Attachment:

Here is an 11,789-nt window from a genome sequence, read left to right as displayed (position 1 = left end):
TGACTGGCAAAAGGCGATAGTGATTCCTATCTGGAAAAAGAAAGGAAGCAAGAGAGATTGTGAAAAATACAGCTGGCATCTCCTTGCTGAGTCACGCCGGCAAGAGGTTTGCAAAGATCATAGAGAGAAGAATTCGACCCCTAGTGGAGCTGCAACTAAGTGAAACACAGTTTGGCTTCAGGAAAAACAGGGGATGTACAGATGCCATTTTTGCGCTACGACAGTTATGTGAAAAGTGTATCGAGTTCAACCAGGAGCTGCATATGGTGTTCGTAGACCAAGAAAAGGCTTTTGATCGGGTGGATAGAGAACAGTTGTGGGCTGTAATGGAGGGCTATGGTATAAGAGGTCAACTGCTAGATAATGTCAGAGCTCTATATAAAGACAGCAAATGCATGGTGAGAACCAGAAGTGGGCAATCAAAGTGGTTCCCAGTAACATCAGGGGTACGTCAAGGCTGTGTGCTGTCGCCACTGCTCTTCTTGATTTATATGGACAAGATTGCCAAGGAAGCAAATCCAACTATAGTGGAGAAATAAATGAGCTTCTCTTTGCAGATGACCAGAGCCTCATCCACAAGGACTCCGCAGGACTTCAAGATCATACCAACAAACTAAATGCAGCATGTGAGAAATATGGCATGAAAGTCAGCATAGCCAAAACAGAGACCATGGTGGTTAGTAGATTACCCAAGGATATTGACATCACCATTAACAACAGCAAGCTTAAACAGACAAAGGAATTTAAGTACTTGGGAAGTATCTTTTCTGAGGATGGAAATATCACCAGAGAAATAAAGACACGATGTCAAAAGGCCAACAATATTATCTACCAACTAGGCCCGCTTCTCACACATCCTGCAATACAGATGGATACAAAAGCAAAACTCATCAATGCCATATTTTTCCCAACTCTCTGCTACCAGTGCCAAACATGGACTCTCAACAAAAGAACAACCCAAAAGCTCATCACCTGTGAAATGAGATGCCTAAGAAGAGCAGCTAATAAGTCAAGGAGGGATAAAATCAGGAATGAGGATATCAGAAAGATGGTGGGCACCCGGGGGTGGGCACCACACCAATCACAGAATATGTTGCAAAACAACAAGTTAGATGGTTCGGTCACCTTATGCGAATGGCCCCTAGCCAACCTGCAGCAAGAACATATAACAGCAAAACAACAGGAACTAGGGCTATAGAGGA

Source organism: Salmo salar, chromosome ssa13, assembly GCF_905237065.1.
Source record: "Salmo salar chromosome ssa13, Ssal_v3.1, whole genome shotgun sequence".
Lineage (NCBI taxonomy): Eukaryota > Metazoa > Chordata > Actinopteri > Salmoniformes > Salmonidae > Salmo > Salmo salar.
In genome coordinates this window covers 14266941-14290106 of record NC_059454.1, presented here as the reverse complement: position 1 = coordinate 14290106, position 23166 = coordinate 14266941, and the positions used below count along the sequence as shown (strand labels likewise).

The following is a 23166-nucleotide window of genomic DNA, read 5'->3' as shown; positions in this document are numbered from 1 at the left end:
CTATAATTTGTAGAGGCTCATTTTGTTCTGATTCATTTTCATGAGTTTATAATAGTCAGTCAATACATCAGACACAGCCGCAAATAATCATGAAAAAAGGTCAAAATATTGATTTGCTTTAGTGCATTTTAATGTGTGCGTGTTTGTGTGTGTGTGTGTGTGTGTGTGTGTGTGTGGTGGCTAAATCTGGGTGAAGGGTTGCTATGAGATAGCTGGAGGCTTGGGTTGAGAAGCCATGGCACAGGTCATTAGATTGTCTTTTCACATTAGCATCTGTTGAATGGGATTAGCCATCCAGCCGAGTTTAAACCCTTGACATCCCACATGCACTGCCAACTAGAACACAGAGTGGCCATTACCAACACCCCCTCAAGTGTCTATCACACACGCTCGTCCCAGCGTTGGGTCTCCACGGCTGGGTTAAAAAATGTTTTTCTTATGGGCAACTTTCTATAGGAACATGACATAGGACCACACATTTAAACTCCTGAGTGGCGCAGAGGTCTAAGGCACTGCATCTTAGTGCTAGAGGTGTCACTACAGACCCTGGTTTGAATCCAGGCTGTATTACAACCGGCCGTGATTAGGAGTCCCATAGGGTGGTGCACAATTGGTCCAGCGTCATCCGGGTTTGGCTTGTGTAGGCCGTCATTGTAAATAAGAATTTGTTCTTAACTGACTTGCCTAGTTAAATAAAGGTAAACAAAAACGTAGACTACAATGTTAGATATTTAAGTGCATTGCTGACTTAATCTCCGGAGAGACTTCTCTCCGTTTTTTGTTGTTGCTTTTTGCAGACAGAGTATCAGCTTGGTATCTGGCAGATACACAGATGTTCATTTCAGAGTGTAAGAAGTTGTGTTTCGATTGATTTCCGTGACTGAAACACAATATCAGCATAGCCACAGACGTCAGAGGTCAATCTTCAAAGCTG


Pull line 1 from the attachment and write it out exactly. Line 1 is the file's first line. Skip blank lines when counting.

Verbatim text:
Here is an 11,789-nt window from a genome sequence, read left to right as displayed (position 1 = left end):